( pg.44 ). We may need to reconsider ” an immigration policy that annually

encourages or tolerates the mass entry of immigrants with only minimal regard to

their human capital attributes or places additional remedial burdens on an

already underfunded and inadequate education and training system. It is not

only the actual effects of increased competition for jobs and social services

that are important, collectively we must consider the opportunity costs as well

when considering immigration and its effect on our economy.”(Pg,48)

The phrase “a melting nation of immigrants” is popularly used to describe the

people who settled the United States. Historian Oscar Handlin added to this

statement by stating that “once I thought to write a history of the immigrants

in America. Then I discovered that the immigrants were American history”

[Handlin 1951, 3]. ” The benefits of immigration, however are manifold.

Immigrants are highly entrepreneurial. Their rate of business start-ups and

self employment tend to be higher than that of United States born citizens.

Immigrants contribute to the global competitiveness of US corporations,

particularly in high technology industries. Perhaps the most important benefit

is that immigrants come to the United States with critically needed talents,

energies that serve as an engine for economic progress.”(pg 78). Economist

Ellen Seghal of the US Bureau of Labor Statistics did a study examining welfare

usage in 1984 of several major federal programs of immigrants who entered the

United States before 1982. She found that “the share of foreign born collecting

public assistance including unemployment compensation, Food Stamps, Supplemental

Security Income (SSI), and AFDC was 12.8 percent. The percentage for US born

was 13.9 percent.” (pg 93). “A study by the City of New York’s Office of City

Planning found that the public assistance rate was 7.7 percent for immigrants

and 13.3 percent for the population as a whole. Hispanic immigrants are alleged

to be especially heavy users of welfare services, but the research does not

verify this stereotype. A study done by the Urban Institute found the “annual

welfare benefits averaged $575 per California household, as opposed to $251, per

Mexican immigrant household.

Do immigrants compete with American workers for jobs? “There are almost always

economic losers under such competitions, even though the society as a whole is

almost always left wealthier.

The pressure of competition is one of the engines of economic growth under a

capitalist economy.”(pg98). ” When immigrants come to the United States, they

immediately raise the demand for US goods and services (Greenwood and McDowell

1986).” “They shop for food in US grocery stores; they move into apartments or

homes, as producers’ immigrants fill jobs, but as consumers they create

jobs”(pg106). Several studies have documented that the immigrants who come to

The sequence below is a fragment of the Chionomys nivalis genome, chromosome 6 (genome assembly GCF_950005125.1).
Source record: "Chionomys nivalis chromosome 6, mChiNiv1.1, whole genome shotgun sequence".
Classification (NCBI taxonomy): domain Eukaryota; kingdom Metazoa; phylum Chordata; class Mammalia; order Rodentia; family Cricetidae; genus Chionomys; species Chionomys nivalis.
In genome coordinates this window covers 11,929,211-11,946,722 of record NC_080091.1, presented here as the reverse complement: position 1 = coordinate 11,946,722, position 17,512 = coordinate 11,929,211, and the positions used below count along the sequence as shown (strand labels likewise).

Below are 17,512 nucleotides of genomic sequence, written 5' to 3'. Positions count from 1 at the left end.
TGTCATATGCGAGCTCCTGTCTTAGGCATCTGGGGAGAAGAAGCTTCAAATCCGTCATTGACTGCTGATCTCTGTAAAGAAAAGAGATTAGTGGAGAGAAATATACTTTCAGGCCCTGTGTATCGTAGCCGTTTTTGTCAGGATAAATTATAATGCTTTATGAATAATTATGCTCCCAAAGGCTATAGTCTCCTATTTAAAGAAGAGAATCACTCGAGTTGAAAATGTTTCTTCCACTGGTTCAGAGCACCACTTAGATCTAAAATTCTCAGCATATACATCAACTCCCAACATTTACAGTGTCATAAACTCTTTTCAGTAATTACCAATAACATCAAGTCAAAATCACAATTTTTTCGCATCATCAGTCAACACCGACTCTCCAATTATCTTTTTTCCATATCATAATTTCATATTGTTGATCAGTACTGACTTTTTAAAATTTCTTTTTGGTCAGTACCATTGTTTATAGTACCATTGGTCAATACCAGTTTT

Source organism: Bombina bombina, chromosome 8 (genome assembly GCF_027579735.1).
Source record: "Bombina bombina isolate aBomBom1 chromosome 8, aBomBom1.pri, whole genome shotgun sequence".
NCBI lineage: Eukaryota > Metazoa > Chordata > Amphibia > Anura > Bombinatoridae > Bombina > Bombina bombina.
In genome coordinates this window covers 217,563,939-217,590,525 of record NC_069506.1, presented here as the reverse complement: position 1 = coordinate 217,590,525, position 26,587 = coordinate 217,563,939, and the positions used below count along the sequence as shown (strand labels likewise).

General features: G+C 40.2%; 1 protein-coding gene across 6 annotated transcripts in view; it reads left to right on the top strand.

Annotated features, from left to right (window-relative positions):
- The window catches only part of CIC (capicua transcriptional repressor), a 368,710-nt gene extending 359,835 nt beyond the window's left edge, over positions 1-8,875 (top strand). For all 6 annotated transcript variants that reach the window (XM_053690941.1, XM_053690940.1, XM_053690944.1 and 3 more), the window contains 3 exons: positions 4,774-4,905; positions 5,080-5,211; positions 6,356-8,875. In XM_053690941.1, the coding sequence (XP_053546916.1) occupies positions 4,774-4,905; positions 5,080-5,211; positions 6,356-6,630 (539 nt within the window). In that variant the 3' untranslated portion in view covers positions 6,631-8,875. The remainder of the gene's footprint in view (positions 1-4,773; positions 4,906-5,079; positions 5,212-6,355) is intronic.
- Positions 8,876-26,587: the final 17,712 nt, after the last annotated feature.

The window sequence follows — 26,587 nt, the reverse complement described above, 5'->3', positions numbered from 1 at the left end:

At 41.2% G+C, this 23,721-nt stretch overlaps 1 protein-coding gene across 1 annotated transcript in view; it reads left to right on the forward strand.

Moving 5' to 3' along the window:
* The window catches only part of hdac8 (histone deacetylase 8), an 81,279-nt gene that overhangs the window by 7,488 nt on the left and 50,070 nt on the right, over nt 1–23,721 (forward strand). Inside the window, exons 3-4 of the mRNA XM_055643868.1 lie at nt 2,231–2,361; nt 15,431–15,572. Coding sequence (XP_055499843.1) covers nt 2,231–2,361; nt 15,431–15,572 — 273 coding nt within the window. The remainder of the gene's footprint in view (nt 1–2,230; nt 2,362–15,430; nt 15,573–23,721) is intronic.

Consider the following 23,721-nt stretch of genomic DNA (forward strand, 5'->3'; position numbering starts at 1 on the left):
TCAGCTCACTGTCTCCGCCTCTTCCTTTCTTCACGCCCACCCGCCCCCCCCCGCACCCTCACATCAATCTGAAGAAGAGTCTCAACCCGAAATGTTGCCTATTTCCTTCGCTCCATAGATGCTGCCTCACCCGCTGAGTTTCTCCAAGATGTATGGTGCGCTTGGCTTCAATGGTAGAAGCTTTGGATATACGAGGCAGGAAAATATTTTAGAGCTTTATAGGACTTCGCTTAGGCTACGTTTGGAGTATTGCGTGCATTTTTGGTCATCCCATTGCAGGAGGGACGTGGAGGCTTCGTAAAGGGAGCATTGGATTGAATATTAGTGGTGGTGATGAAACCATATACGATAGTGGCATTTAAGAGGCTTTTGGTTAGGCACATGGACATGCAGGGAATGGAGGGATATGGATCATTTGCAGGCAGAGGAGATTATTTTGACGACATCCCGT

the United States tend to be more skilled, more highly educated and “generally

more economically successful than the average citizens in their home countries”.

(pg142) “Among Iranians who came to the United States in 1979, 57 percent were

professional, technical, or managerial workers. In Iran , only 6 percent of all

the workforce falls into those high skill categories. In that same year, 68

percent of the immigrants from India fell into these high skilled categories

compared to less than 5 percent among the entire Indian workforce. Finally, 15

percent of the 6,000 Haitians who entered the United States in 1979 through

normal immigration channels were professionals, administrators, or managers

compared to 1 percent for the Haitian workforce (Gibney 1990,372.)” The

children of immigrants also tend to reach exceptionally high levels of

achievement as adults, in earnings and professional skills.

“Economist Barry Chiswick has calculated that throughout this century, the

children of immigrants have had earnings that are on the average 10 percent

above those of comparably educated US born children (cited in McConnell 1988,

101 ).”

Americans are split on an issue that will likely remain on the forefront for

some time to come. The subtle nuances interwoven within the issue of

immigration are facets that require answers more akin to shades of gray than

black and white. As we look toward the future and our economic stability we can

be sure the battle will be for the scarcest natural resource, that of talent and



Baumol, William J. “Sir John Versus the Hicksians, or Theorist Malgre Lui.” The

Journal of Economic Literature 19, no. 4 (December 1990): 1708-1715.

Becker, Gary S. “An Open Door for Immigrants–the Auction.” The Wall Street

Journal, 14 October 1992, p. A-14.

Borjas, George J. “The Economics of Immigration.” The Journal of Economic

Literature 23, no. 4 (December 1994): 1667-1717.

Borjas, George J., and Stephen J. Trejo. “Immigrant Participation in the Welfare

System.” Industrial and Labor Relations Review 44, no. 2 (January 1991): 195-211.

Bouvier, Leon. Peaceful Invasions: Immigration and Changing America. Washington,

D.C.: Center for Immigration Studies, 1991.

Briggs, Vernon M., Jr. “Non-Immigrant Labor Policy in the United States. ”

Journal of Economic Issues 17, no. 3 (September 1983): 609-630.